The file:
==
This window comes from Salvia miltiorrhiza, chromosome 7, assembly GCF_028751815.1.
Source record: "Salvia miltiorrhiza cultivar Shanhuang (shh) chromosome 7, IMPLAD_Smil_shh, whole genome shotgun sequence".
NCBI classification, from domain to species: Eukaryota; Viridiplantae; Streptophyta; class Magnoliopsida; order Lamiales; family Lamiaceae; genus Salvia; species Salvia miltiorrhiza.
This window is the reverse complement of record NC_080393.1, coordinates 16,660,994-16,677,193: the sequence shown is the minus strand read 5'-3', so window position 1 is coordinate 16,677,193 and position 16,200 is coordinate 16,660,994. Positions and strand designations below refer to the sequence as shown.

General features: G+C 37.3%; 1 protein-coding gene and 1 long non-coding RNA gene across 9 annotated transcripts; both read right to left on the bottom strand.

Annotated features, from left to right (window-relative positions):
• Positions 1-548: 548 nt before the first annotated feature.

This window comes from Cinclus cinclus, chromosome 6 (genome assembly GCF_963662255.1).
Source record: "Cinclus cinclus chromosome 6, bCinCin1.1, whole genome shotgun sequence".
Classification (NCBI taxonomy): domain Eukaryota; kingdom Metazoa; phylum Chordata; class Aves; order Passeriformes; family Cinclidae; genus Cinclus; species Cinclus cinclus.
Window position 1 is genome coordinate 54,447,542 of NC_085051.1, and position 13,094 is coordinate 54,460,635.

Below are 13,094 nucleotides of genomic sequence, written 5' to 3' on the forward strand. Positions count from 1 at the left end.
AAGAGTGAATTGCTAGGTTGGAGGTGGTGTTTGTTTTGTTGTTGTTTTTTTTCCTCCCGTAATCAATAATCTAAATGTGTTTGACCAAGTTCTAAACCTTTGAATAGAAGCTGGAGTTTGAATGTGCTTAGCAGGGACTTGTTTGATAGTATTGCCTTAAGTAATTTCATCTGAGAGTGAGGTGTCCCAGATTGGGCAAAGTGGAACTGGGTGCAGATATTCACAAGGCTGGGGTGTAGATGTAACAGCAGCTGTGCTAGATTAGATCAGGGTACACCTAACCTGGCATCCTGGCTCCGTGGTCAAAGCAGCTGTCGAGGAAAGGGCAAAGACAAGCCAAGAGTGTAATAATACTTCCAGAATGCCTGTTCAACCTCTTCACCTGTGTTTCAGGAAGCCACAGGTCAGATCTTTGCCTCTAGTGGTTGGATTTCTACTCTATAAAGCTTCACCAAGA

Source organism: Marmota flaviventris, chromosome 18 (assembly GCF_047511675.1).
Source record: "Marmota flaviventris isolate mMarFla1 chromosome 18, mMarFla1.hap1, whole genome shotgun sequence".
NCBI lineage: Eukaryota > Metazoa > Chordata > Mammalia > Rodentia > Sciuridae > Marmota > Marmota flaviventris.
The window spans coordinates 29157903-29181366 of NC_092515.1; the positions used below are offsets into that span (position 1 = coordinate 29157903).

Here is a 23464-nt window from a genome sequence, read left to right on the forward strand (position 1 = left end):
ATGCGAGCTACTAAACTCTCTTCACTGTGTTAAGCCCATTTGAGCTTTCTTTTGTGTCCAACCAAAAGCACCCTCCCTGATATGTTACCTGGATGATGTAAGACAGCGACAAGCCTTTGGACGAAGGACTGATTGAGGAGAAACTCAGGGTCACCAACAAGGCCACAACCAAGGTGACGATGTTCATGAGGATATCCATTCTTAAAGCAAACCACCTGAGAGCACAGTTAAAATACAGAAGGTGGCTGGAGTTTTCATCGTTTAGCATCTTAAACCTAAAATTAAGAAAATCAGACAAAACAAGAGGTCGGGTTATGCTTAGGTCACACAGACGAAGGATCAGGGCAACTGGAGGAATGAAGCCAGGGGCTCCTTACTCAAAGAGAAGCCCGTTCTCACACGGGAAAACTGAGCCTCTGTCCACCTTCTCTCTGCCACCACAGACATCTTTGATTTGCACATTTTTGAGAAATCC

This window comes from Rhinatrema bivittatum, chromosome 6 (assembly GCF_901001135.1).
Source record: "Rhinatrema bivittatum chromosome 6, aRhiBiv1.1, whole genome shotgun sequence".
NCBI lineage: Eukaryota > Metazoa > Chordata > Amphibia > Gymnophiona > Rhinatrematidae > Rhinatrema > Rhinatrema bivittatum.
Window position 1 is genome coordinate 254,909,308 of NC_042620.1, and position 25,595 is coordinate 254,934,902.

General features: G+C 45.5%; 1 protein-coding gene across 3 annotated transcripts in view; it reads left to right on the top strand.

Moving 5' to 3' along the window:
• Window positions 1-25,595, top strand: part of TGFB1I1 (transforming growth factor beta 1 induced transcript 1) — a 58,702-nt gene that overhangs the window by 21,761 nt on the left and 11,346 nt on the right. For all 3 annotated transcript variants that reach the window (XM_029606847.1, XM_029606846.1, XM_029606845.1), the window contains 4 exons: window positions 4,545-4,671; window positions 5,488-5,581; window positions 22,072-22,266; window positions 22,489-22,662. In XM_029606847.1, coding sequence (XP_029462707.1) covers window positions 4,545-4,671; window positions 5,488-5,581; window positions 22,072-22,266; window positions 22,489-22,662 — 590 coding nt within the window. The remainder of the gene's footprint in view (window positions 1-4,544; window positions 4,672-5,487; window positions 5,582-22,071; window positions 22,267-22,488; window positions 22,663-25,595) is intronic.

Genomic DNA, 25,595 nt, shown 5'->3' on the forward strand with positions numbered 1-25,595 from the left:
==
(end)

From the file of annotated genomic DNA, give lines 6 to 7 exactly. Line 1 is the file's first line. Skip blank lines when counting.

Annotated features, from left to right (window-relative positions):
• Positions 1-548: 548 nt before the first annotated feature.